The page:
There is never enough money to invest in developing products when you’re running a self-funded business. When you’re running your company out of cash flow, most of your resources go into selling your existing products and services, leaving little left over to fund your new product ideas.
You could keep plugging away with your existing product or service lineup, but you will leave yourself exposed to competitors that dream up a better offering. The other option is to develop unique new offerings for customers that ask you to customize your solution, but that can eliminate any scale in your business as you end up developing something unique for every opportunity.
The other option is to offer to develop a custom product for one client with the understanding that you will retain the rights to the intellectual property (IP) associated with developing their unique solution.
The most famous example of getting your customer to fund your new product development comes from Microsoft. As legend has it, co-founder Bill Gates negotiated a deal with IBM that paid Microsoft $430,000 to develop the DOS programming language, which IBM was given a license to use. However, Gates retained ownership over the code, which allowed him to sell it under the MS-DOS brand.
How Brian Ferrilla Got a New Product and a Premium Valuation
In a more recent example, Brian Ferrilla ripped a page out of Bill Gates’s playbook when he started Resort Advantage to help casinos adhere to new anti-money-laundering laws. Criminals were laundering money through casinos, and Ferrilla’s software helped casinos spot the bad guys.
Ferrilla started by selling a simple version of his product to small casinos and eventually got a call from MGM, the granddaddy of casino operators. MGM needed extensive customizations to Ferrilla’s product, but instead of building a custom solution that MGM would own, Ferrilla offered to waive the customization charges in return for retention of the ownership of the product.
Ferrilla reasoned that since MGM was one of the biggest players in the gaming industry, whatever levels of security and features they wanted, other operators would also value.
MGM got their custom solution, and Ferrilla retained the rights to an underlying product that the entire gaming industry valued. In the end, Ferrilla was glad he kept the rights to his IP when his $3 million business, with just 15 employees, was acquired for more than $10 million.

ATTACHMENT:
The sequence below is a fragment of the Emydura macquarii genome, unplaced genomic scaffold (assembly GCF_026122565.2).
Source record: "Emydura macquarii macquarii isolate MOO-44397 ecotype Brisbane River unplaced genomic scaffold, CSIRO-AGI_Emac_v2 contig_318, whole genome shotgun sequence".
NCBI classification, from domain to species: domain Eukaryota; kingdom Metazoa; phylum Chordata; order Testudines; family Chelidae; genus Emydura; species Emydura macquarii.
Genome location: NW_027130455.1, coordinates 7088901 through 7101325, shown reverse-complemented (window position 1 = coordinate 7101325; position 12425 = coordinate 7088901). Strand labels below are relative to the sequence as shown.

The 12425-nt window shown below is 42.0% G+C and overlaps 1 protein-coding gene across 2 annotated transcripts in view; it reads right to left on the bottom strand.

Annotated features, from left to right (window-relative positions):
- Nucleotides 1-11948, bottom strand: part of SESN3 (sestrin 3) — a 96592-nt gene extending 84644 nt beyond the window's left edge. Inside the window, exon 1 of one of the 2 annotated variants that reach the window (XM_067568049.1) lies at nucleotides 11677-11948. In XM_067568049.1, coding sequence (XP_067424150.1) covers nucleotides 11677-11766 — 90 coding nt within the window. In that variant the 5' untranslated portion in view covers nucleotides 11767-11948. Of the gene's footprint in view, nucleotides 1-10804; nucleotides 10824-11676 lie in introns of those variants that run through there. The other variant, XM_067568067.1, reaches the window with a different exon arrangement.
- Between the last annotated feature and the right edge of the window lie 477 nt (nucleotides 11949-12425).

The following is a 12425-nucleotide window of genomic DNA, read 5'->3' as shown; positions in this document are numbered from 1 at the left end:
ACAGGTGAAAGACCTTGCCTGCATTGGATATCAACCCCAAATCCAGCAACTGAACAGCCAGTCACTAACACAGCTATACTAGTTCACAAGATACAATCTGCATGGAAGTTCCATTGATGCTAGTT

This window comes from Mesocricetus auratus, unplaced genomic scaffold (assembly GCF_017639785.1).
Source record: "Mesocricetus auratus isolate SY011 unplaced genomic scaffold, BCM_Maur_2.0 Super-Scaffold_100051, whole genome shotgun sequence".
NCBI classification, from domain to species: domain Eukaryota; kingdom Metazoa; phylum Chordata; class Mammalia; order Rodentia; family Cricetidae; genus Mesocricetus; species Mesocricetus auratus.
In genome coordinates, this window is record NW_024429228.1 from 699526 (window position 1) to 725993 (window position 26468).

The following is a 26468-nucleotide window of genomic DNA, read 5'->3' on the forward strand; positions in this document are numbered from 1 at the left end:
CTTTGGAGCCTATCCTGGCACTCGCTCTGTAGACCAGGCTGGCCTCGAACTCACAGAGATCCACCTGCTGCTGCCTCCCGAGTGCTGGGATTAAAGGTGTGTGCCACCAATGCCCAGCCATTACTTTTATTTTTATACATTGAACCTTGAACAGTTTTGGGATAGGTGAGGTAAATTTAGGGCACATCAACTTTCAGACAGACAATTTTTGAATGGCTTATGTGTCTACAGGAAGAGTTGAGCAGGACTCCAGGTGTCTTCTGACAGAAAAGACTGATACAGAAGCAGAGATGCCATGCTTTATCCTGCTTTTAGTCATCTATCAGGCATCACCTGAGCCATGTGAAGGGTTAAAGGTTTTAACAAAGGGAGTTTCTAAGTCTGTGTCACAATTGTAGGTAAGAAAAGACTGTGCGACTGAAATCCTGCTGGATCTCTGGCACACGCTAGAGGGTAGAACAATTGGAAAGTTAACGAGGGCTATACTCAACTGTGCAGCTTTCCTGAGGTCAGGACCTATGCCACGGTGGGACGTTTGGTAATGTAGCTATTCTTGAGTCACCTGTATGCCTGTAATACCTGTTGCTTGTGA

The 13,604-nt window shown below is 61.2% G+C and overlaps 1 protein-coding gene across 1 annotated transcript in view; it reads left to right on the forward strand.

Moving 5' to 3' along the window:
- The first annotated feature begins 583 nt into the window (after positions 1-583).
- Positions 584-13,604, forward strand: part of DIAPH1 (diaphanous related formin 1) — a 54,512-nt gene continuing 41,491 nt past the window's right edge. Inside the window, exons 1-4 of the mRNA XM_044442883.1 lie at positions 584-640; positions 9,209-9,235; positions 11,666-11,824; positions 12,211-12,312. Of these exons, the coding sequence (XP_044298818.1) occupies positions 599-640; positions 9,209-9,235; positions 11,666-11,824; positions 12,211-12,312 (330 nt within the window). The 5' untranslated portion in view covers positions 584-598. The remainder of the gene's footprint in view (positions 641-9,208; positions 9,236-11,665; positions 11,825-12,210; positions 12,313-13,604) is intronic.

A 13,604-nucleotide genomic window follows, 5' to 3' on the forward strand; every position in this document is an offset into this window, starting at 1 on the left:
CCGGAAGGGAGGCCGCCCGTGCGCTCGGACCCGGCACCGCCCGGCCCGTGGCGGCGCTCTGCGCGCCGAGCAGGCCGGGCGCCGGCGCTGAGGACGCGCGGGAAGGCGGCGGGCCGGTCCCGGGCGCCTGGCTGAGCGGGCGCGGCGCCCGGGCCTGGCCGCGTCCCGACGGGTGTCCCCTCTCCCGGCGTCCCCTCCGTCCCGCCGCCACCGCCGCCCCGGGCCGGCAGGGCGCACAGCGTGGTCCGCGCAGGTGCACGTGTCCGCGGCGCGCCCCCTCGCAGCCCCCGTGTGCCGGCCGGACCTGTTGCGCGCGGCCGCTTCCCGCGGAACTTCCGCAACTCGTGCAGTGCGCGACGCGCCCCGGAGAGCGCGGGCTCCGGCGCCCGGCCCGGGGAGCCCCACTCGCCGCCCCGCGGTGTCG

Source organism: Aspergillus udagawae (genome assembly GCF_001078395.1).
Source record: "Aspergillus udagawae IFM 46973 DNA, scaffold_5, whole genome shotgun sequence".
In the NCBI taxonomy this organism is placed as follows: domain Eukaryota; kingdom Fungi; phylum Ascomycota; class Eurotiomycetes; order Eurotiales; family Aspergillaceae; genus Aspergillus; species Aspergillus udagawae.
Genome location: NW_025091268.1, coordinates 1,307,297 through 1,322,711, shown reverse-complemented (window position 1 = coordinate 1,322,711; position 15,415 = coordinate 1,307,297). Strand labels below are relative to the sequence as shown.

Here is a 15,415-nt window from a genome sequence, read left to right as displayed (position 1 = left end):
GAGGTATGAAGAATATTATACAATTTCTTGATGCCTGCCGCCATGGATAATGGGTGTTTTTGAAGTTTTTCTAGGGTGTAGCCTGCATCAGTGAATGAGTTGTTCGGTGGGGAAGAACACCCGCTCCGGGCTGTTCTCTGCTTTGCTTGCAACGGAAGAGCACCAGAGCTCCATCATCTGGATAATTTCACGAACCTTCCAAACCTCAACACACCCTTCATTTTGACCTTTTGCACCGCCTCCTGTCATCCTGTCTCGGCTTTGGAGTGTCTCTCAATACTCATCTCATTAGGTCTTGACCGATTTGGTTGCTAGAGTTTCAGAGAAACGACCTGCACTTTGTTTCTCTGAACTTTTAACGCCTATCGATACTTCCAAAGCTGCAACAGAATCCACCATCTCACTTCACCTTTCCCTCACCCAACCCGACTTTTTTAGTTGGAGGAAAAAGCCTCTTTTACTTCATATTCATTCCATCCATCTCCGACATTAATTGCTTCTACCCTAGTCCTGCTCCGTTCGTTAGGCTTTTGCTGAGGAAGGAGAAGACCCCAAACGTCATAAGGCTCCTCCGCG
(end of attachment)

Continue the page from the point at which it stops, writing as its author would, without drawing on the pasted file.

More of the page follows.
Had he slipped into the trap of making custom software for each of this customers, Ferrilla’s business would have likely been worth less than half that as custom software development shops offering a unique solution for each customer usually trade at around one times annual revenue.
Think About Making Your Customer Your Partner on a New Product or Service
Another spin on the same concept would be to approach a key customer on becoming a partner in the development of a new idea. I am not referring to a financial partner but, rather, more of pilot program partner. In many cases, the development of a new product or service really just needs a customer that will patiently work with you while you work through the inevitable issues.
Often times, the biggest challenge with getting a new product or service off the ground is finding a place to test and refine it. Most of the time, clients never want to be the guinea pig. They are happy to work with you once the kinks have been worked out and they don’t have to expose themselves to any risk.
Of course, to get a client to take a risk, the have to benefit from serving in this role for you as well. Here are a few ideas to consider:
- If the new product or service offers a real benefit to them (assuming it works), perhaps you will not need to offer much more incentive.
- Offer exclusive access to it for a period of time.
- Offer a revenue share or some other participation in the value creation.
The biggest risk in new product development is that the company will invest a lot of resources and then nobody will buy because they don’t want to be the test case. Finding a partner that is willing to work with you, even if you have to offer meaningful incentives, goes a long way to reducing your risk.